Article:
“There is no one better suited to take on the task of leading this new department than Ben Lawsky,” Cuomo said in statement. “Ben’s deep understanding of complex markets, evolving financial products, and consumer protection uniquely enables him to safeguard investors while maintaining a vibrant marketplace in New York. Ben has been devoted to public service for his entire career and I am glad that he will continue to serve New Yorkers in this capacity.”

Lawsky’s job will probably be a daunting one. He’s being charged with forming the new agency as scrutiny increases on the business practices of Wall Street. Attorney General Eric Schneiderman is investigating the causes of the mortgage crisis.

Lawsky told me in an interview last week that he’s got to strike a balance between regulation and ensuring businesses can prosper in New York.

Skelos: ‘Three Way Agreeement’ On Cap, But…

Senate Majority Leader Dean Skelos, R-Nassau County, said in a statement following the news conference today with the legislative leaders and Gov. Andrew Cuomo that a three-way agreement had been achieved, but differences remain on a expiration date and “minor technical issues.”

“Almost four months ago the Senate passed the hard property tax cap legislation proposed by Governor Cuomo,” Skelos said. “Since then, Senate Republicans have advocated every day for the enactment of a strong property tax cap. Other than the sunset provision and minor technical issues, we have reached a three-way agreement on a bill that achieves our goals and includes 95 percent of the bill we already passed and will finally put the brakes on skyrocketing property taxes.”

Skelos said during the news conference that there was a “broad” agreement on the cap between his conference, the Democratic-controlled Assembly and Cuomo.

Earlier in the day, he suggested that linking the tax cap to rent control laws for New York City would remain up for negotiations, noting there’s three weeks left in the session.

Full release is after the jump: More >

Empire Center’s McMahon Likes What He Sees In Cap

It’s a little surprising to hear the Empire Center’s EJ McMahon actually praise a fiscal measure in Albany, but that’s what he’s doing today.

McMahon, the director of the business-backed think-tank, said the proposed cap by the Assembly contains few exclusions, even if the growth in pension costs above 2 percent is carved out of the measure.

“I think it’s a good deal, it’s a tax cap,” McMahon said.

He compared the proposal to what Massachusetts has in place for capping local and school property taxes, saying that while it might not be the toughest in the nation as suggested by Gov. Andrew Cuomo, the proposal remains fairly tight.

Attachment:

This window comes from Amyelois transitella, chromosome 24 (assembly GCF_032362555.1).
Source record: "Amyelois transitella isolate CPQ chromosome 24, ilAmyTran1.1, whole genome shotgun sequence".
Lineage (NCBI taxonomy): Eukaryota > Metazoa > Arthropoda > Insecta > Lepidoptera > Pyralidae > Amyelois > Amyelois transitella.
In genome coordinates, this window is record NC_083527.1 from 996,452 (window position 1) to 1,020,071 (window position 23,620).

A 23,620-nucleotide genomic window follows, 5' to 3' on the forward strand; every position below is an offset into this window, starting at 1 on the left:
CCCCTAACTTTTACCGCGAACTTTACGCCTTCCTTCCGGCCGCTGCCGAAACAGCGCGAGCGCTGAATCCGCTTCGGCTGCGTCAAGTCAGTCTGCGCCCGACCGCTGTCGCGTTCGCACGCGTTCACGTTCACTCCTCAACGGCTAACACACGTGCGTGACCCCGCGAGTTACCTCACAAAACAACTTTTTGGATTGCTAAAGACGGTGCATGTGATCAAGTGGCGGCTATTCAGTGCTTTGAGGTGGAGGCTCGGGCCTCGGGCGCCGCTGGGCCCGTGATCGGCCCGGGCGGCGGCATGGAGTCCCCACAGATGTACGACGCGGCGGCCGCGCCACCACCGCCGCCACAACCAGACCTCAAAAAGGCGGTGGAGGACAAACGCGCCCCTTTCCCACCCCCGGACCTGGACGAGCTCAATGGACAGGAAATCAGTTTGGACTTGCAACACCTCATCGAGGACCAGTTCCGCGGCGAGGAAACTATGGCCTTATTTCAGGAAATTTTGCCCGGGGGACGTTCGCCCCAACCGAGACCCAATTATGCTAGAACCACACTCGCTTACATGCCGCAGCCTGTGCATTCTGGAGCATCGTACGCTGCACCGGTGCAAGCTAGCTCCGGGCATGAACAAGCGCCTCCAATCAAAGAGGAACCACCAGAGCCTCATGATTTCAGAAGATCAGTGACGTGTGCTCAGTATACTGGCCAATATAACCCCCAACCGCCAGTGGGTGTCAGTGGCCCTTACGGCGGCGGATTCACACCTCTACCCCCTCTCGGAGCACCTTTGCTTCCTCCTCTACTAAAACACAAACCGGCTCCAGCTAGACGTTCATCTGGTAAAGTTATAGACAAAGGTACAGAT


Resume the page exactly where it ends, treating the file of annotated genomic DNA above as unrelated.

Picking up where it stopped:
“The way they constructed the partial exemptions for pensions is very limited,” he said. “The thing that concerned me is they would pass a piece of paper with the title tax cap and then say well, it’s better than nothing and it wouldn’t be. But the essential elements as I understand them in the draft that I’ve read, but the way the pension exclusions are constructed it’s very partial and it’s not an enormous loophole.”

Corwin Campaign: Impound Paper Ballots (Updated)

Not at all surprising, since the outcome of today’s special election in NY-26 could be very close indeed. I reported yesterday that there are about 6,400 paper ballots out, which includes military and overseas ballots and absentees.

UPDATE: The Buffalo News has a more in-depth report on this. Corwin’s campaign received a court order that prevents the race from being certified this evening. There will be a show-cause hearing on Thursday – at the earliest.

26th CD Impoundment Order

Cuomo: Sunset Date Main Sticking Point

In a Red Room news conference in the Capitol, Gov. Andrew Cuomo said this afternoon that the main sticking point in finalizing a tax cap is setting an expiration date.

“We have an agreement on that cap, on the parameters,” Cuomo said.

No date has been set as a proposal, but under the provisions of the Assembly bill that Cuomo is now embracing, the cap’s expiration would be tied with extendning rent-control laws for New York City.

But that’s not exactly how Senate Majority Leader Dean Skelos, R-Nassau County, sees the issue.

When asked multiple times if there was a deal on the tax cap and to describe which aspects of the proposal the GOP conference supports, Skelos stuck to a one-line script.

“We will have a tax cap this year,” Skelos said.

Before the question-and-answer session with reporters, Skelos suggested this was a major step forward in getting a cap in place, calling it “a great day.”

Meanwhile, Cuomo also parsed the meaning of spokesman Josh Vlasto’s quote that a temporary cap would be a “non-starter.”

“Never said, sunset. Was it a temporary law would be a non-starter? Not the same thing,” Cuomo said.

Later Cuomo clarified his position, saying that he was opposed to a “temporary” meausure.

“If this was a temporary law, I would be against a temporary law. Temporary is we’re going to do it for one year, we’re going to do it for two years, we’re going to do it for three years. I would be against a temporary law. This is not a temporary law. This is a law, like rent regulations, which will come up for reevaluation, recalibration, on a periodic basis that makes sense like the rent regulation laws.